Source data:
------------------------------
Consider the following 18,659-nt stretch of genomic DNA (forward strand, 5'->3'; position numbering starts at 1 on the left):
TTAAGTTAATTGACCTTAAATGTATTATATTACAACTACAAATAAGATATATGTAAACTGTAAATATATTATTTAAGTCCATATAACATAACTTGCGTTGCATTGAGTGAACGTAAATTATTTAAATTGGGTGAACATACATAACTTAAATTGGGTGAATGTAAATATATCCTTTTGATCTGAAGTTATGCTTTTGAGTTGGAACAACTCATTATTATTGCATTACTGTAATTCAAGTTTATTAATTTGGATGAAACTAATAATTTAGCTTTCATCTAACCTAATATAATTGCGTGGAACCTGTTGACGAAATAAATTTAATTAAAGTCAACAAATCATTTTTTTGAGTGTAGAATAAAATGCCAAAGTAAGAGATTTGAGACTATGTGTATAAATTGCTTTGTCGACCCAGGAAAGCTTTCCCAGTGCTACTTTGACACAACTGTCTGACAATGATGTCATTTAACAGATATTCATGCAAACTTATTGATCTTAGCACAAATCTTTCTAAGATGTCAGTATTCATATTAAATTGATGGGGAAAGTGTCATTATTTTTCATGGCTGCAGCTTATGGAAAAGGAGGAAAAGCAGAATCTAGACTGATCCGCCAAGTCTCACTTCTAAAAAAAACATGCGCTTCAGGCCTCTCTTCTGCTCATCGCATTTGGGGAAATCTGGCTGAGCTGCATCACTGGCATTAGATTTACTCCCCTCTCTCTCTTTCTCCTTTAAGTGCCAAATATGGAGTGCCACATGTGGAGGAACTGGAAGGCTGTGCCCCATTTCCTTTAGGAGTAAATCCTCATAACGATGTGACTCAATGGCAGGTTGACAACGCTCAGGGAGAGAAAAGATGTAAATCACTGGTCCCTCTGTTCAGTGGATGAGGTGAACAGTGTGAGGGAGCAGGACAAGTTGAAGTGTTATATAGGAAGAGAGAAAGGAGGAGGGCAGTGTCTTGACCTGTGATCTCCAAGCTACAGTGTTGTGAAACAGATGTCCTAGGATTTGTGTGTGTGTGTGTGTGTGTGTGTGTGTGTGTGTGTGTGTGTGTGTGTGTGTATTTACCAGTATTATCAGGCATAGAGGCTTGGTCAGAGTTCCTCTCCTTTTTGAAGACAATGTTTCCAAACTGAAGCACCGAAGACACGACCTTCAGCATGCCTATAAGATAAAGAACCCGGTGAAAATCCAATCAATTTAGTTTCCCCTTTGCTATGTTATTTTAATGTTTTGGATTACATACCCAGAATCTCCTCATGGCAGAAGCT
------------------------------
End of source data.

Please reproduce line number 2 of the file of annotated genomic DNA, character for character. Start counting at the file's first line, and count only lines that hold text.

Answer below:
TTAAGTTAATTGACCTTAAATGTATTATATTACAACTACAAATAAGATATATGTAAACTGTAAATATATTATTTAAGTCCATATAACATAACTTGCGTTGCATTGAGTGAACGTAAATTATTTAAATTGGGTGAACATACATAACTTAAATTGGGTGAATGTAAATATATCCTTTTGATCTGAAGTTATGCTTTTGAGTTGGAACAACTCATTATTATTGCATTACTGTAATTCAAGTTTATTAATTTGGATGAAACTAATAATTTAGCTTTCATCTAACCTAATATAATTGCGTGGAACCTGTTGACGAAATAAATTTAATTAAAGTCAACAAATCATTTTTTTGAGTGTAGAATAAAATGCCAAAGTAAGAGATTTGAGACTATGTGTATAAATTGCTTTGTCGACCCAGGAAAGCTTTCCCAGTGCTACTTTGACACAACTGTCTGACAATGATGTCATTTAACAGATATTCATGCAAACTTATTGATCTTAGCACAAATCTTTCTAAGATGTCAGTATTCATATTAAATTGATGGGGAAAGTGTCATTATTTTTCATGGCTGCAGCTTATGGAAAAGGAGGAAAAGCAGAATCTAGACTGATCCGCCAAGTCTCACTTCTAAAAAAAACATGCGCTTCAGGCCTCTCTTCTGCTCATCGCATTTGGGGAAATCTGGCTGAGCTGCATCACTGGCATTAGATTTACTCCCCTCTCTCTCTTTCTCCTTTAAGTGCCAAATATGGAGTGCCACATGTGGAGGAACTGGAAGGCTGTGCCCCATTTCCTTTAGGAGTAAATCCTCATAACGATGTGACTCAATGGCAGGTTGACAACGCTCAGGGAGAGAAAAGATGTAAATCACTGGTCCCTCTGTTCAGTGGATGAGGTGAACAGTGTGAGGGAGCAGGACAAGTTGAAGTGTTATATAGGAAGAGAGAAAGGAGGAGGGCAGTGTCTTGACCTGTGATCTCCAAGCTACAGTGTTGTGAAACAGATGTCCTAGGATTTGTGTGTGTGTGTGTGTGTGTGTGTGTGTGTGTGTGTGTGTGTGTGTGTGTGTATTTACCAGTATTATCAGGCATAGAGGCTTGGTCAGAGTTCCTCTCCTTTTTGAAGACAATGTTTCCAAACTGAAGCACCGAAGACACGACCTTCAGCATGCCTATAAGATAAAGAACCCGGTGAAAATCCAATCAATTTAGTTTCCCCTTTGCTATGTTATTTTAATGTTTTGGATTACATACCCAGAATCTCCTCATGGCAGAAGCT